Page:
The Sierra Club is already trying to slow the gas rush, which began in Texas and has expanded to Pennsylvania, Colorado and other states. It’s started a nationwide “Beyond Natural Gas” campaign to push for more regulation on an industry it describes as “Dirty, Dangerous and Run Amok.”
“We need to avoid replacing one set of problems with a new but very different set of problems,” said Michael Brune, the Sierra Club’s executive director, referring to coal and natural gas. Investing in green energy makes more economic and environmental sense, he said.
The Sierra Club knows natural gas will be a part of the nation’s energy future. “How much a part is a big fight right now,” Brune said.
Such arguments have resonated with many environmental groups, and with actors and musicians who are lending their star power to anti-drilling efforts.
The Hollywood film Promised Land is scheduled for release in December, starring Matt Damon, with a story line about drilling from best-selling novelist Dave Eggers. But even before its release, critics pounced on the fact that some financing for the project came from a company in the United Arab Emirates — a country that stands to lose money if the U.S. gets more of its energy needs at home.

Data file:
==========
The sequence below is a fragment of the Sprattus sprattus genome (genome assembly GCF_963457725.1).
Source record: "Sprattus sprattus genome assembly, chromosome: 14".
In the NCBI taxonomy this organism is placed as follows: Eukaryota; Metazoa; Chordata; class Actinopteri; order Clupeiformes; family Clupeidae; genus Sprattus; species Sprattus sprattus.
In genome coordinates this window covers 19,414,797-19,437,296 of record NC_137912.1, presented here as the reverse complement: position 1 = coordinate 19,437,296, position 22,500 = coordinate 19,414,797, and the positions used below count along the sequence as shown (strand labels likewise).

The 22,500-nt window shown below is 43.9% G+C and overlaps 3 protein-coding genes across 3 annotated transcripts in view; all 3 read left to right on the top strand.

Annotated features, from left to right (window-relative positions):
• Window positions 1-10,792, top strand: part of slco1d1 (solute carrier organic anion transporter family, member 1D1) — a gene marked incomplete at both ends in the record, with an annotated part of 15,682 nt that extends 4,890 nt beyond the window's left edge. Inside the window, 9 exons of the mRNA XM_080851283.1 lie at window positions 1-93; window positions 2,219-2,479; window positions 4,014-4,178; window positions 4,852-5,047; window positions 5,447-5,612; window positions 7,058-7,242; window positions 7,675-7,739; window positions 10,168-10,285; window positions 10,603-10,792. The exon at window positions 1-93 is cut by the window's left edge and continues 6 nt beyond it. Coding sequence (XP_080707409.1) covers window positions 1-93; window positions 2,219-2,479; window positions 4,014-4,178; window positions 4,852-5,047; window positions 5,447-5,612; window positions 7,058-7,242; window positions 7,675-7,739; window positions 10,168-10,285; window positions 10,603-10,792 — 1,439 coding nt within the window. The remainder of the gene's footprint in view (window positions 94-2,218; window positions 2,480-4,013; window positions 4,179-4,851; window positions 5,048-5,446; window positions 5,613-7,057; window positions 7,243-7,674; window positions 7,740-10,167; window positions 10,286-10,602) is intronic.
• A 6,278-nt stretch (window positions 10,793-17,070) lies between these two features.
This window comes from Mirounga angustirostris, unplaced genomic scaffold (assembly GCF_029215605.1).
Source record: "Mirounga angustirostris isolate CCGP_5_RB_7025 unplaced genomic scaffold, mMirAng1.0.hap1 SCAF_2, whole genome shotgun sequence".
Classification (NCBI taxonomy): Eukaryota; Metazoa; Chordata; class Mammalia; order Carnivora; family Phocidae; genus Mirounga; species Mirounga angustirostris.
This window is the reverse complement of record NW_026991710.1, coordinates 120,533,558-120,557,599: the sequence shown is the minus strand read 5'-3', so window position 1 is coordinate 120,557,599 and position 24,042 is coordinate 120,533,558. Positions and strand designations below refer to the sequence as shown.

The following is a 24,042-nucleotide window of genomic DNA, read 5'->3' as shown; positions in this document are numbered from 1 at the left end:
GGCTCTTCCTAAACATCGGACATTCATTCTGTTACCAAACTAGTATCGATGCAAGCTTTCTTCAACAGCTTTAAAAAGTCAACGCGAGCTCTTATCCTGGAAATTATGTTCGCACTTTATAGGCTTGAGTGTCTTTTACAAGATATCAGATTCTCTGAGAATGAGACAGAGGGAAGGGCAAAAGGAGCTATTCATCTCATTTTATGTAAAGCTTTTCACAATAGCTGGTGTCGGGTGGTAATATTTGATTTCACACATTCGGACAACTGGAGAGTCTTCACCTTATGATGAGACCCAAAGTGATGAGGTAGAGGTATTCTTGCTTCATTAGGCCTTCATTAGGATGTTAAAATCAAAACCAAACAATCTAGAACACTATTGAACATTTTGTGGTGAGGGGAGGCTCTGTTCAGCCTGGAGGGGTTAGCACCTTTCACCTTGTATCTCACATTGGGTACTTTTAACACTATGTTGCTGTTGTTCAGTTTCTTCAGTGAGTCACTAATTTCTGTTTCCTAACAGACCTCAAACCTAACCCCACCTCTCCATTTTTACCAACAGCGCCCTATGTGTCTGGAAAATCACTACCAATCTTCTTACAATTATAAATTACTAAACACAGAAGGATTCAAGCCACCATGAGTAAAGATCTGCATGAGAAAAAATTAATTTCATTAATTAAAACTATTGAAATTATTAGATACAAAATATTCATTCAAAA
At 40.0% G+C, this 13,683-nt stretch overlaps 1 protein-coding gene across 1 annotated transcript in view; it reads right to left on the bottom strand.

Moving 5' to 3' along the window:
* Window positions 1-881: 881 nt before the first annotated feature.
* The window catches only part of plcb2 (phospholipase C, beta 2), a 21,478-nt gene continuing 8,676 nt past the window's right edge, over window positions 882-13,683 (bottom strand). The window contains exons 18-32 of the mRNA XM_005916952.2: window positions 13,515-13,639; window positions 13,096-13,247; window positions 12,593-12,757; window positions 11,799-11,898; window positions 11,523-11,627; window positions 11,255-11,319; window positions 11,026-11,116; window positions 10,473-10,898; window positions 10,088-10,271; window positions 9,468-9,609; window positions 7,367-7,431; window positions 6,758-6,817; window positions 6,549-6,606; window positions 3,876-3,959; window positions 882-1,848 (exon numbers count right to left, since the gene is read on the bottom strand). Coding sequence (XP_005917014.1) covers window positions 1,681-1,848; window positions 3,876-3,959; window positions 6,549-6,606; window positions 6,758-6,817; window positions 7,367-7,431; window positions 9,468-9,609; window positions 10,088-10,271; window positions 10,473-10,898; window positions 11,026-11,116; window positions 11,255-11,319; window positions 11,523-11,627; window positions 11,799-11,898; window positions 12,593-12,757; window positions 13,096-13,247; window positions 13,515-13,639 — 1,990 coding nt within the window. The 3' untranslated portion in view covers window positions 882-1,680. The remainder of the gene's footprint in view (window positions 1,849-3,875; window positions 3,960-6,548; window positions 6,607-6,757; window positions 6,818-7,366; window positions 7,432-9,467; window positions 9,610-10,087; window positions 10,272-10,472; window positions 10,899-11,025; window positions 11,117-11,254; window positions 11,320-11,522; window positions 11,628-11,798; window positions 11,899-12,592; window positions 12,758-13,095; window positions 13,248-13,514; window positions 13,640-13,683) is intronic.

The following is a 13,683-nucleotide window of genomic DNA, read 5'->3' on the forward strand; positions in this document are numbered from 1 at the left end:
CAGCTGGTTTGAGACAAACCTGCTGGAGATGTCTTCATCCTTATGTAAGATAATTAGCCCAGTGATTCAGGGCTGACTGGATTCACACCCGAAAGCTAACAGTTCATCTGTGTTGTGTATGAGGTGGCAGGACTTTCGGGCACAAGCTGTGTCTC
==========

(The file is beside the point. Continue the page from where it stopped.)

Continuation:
Brune agreed that “you have to acknowledge that there are benefits to home-grown energy.”
Critics say many states haven’t been tough enough on the industry, which has objected to the idea of national drilling regulations. Some state officials oppose such proposals, too.
“Yes, we are concerned,” said Patrick Henderson, energy executive for Pa. Gov. Tom Corbett. “Upwards of 10 federal agencies are seeking to put their proverbial nose under the tent with regard to oil and gas development.” He added that federal intrusion “is a surefire way to impede job growth. We’ll be vigilant of proposed federal rulemakings.”